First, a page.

Conduction will transfer SIGNIFICANTLY more heat than radiation. That is the principle behind the ice bath. A glass of ice water is exactly 32 degrees F at sea level. Your refrigerator is also likely set at a similar temperature.
By fully submerging your meat in a 32 degree bath vs a 32 degree refrigerator, you will transfer significantly more heat INTO the meat through conduction. Believe it or not the ice water is warming your meat, gently.
Defrosting your meat in an ice bath requires the following considerations:
Container Size: Like fridge size, you will need to fully submerge the items you are trying to defrost. For large cuts of meat, a cooler works best. For smaller items, you could use a stock pot or similar.
Ice quantities: You need enough ice to keep the water cool. This sounds counter intuitive, since the giant piece of meat is a giant ice cube. However, you do not want the water temperature to rise higher than ~37 degrees. As the meat defrosts, you will need to add more ice. For large cuts of meat, this might mean having to go get a 5 lb bag of ice from the local mart. For smaller meats you could probably get away with a glass or two of ice from your ice maker.
Sealing: If we want to put our meat in a bath, it would be ideal if it were in a sealed bag of some kind. While it is perfectly safe to drop some steaks into water, it is more of a pain to cleanup. I highly recommend getting a vacuum sealer. Vacuum sealers eliminate freezer burn and keep food longer.
The only thing the microwave is good for is getting things from cold to hot. There is a small group of folks out there that are experts with the microwave… and by expert I mean the folks that go beyond 1-0-0-start, or hitting the Quick 30 button a few times. These people start messing with power levels, times, wrapping… oye.
Can you use the microwave to defrost meat? Absolutely. But it is by far the most damaging to your beautiful meat… the edges come out partially cooked, there is a large puddle that has now started to steam inside the microwave, it likely still has a partially frozen center yet the surface is hot to the touch (Hot Pockets, gross).
If you are in such urgent need to use the microwave, and I’ve been there, here are my recommendations:
– Use the automatic defrost setting. This setting alternates power levels over alternating times. It does a decent job of defrosting without “cooking”, but by no means is it a replacement for the fridge or ice bath.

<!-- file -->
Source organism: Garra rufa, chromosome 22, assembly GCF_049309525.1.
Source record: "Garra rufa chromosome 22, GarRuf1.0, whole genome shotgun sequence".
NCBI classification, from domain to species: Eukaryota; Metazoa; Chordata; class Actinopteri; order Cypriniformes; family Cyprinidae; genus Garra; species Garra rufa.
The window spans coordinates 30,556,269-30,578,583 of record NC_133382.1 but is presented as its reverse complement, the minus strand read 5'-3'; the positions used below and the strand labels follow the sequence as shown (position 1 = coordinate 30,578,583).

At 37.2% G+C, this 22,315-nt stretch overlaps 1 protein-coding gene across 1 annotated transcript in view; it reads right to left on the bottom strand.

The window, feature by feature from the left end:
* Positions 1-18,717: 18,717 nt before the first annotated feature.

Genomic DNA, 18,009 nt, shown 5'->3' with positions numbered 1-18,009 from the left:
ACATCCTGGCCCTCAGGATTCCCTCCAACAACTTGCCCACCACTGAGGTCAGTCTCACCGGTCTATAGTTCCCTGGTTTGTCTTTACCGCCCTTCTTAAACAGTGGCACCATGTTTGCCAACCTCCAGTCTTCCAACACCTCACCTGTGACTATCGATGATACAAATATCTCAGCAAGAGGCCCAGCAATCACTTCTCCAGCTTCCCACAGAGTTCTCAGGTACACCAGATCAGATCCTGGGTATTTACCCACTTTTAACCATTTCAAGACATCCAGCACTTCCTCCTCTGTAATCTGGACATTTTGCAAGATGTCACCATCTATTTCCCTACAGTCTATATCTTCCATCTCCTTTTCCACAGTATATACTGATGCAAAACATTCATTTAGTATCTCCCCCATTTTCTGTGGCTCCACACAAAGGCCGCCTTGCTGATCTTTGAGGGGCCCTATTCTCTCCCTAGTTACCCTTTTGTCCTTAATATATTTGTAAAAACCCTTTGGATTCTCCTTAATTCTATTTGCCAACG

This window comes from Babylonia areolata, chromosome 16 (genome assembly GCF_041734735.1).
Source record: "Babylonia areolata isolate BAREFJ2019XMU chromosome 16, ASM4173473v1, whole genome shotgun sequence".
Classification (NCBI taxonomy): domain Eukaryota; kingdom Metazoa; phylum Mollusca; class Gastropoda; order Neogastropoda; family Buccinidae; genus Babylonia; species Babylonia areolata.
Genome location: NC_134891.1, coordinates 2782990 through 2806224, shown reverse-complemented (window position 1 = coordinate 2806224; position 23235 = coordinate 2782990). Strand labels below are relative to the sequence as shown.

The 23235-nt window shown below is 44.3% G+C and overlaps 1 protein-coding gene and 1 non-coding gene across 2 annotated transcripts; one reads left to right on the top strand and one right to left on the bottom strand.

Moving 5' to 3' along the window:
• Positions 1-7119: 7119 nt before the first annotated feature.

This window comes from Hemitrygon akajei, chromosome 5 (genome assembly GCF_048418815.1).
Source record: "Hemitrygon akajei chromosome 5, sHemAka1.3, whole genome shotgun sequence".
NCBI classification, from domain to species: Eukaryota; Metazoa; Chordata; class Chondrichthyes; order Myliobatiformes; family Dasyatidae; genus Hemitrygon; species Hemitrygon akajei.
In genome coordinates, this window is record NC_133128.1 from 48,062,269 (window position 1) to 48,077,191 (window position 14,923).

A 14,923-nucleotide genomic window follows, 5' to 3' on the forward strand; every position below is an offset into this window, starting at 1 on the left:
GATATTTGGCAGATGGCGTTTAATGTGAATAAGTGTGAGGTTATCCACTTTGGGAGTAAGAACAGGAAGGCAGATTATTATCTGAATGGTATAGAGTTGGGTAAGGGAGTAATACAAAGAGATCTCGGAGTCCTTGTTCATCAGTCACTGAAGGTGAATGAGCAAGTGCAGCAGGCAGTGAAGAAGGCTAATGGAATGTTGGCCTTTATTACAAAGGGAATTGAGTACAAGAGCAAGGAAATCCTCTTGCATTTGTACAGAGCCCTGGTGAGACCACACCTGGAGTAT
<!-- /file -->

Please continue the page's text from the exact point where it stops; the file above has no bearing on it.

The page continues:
– Place the meat on top of a paper towel. If not in a sealed bag this can help with the braising that might happen.
– Set a reminder on your phone. This reminder should go off per the refrigerator method time in the below table so you don’t have to microwave.
Yes, you can skip the defrost and cook frozen meat. You don’t want to and I’m not going to spend much time on this. Sometimes, it actually will take longer than ice bath plus cook.
The USDA says it will take 1.5-2 times the amount of the normal time to cook frozen meat than not frozen. On Thanksgiving, a 6 hour bird cook is going to be a super dry hunk o’ char by the time the center is not frozen and at temperature.
The only time I think this is acceptable is under very strict circumstances… like when I forget to take a pound o’ chuck out of the freezer for my crock pot chili. Yeah, I’ll throw it in the crock pot frozen where it is surrounded by liquid (conduction) and it’s cooking for 8 hrs. It’d be defrosted in less than an hour.
Ahh, the stuff you’ve been waiting for; How long it will take when I take my stuff out of the freezer. The following table is approximate.
|Ice Bath |
|1 pound||12 hours||1.5 hours||couple of burgers|
|3 pounds||20 hours||1.5 hours||roast or whole chicken|
|5 pounds||26 hours||3.5 hours||pork shoulder|
|10 pounds||60 hours (2.5 days)||5 hours||ribeye roast|
|12 pounds||72 hours (3 days)||6 hours||trimmed brisket|
|15 pounds||90 hours (~4 days)||7.5 hours||turkey|
|20 pounds||120 hours (5 days)||10 hours||something seriously awesome|
That’s a pretty long article to arrive at the table you wanted to begin with. But hopefully you increased your iQ’ in the process.
How can we do it better?
I always like to ask this question. It means we are always trying to improve. Prior to storing frozen food:
Maximize food surface area: smaller cross sections, maximum exposure to cold freezes faster. When freezing ground meats, spread it out as much as possible in the bag (this also makes it easier to stack). When freezing chicken breasts or multiple cuts, put some space in between them in the bag.
Pre-freeze: You can spead out veggies or cuts of meat on a baking sheet (Aluminum is the best). Freeze them, and then vacuum seal or bag as required.
Cut into smaller sections: If you have meat you plan to stew or chunk up… do it before you put it in the bag and spread it out. Huge moisture loss savings for the lean cuts!
Ask the store for frozen: This seems weird, but sometimes when I want to stock up on some ribs or large cuts I’ll ask for what’s frozen already instead of the displayed meat. The display has already started to thaw or has completely thawed. Taking it home to freeze it again is counter productive to this whole article! Ask for the already frozen, it was most likely flash frozen.
Disclaimer: All recently defrosted meat should be cooked as soon as possible to reduce the risk of bacterial growth.
In summary, be strategic about packaging, quickly freeze our meat, and slowly thaw. You’ll have a much better frozen meat experience!
Let me know if you have any other suggestions in the comments!